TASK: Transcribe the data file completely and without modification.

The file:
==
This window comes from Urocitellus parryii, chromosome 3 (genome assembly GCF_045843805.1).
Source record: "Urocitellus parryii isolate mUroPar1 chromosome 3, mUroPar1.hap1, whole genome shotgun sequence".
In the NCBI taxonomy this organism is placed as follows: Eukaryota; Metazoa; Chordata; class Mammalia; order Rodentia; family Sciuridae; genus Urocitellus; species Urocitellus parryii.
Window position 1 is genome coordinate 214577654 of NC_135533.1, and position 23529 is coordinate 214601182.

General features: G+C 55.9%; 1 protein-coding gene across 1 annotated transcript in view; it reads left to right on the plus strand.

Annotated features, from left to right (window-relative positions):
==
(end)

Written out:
This window comes from Urocitellus parryii, chromosome 3 (genome assembly GCF_045843805.1).
Source record: "Urocitellus parryii isolate mUroPar1 chromosome 3, mUroPar1.hap1, whole genome shotgun sequence".
In the NCBI taxonomy this organism is placed as follows: Eukaryota; Metazoa; Chordata; class Mammalia; order Rodentia; family Sciuridae; genus Urocitellus; species Urocitellus parryii.
Window position 1 is genome coordinate 214577654 of NC_135533.1, and position 23529 is coordinate 214601182.

General features: G+C 55.9%; 1 protein-coding gene across 1 annotated transcript in view; it reads left to right on the plus strand.

Annotated features, from left to right (window-relative positions):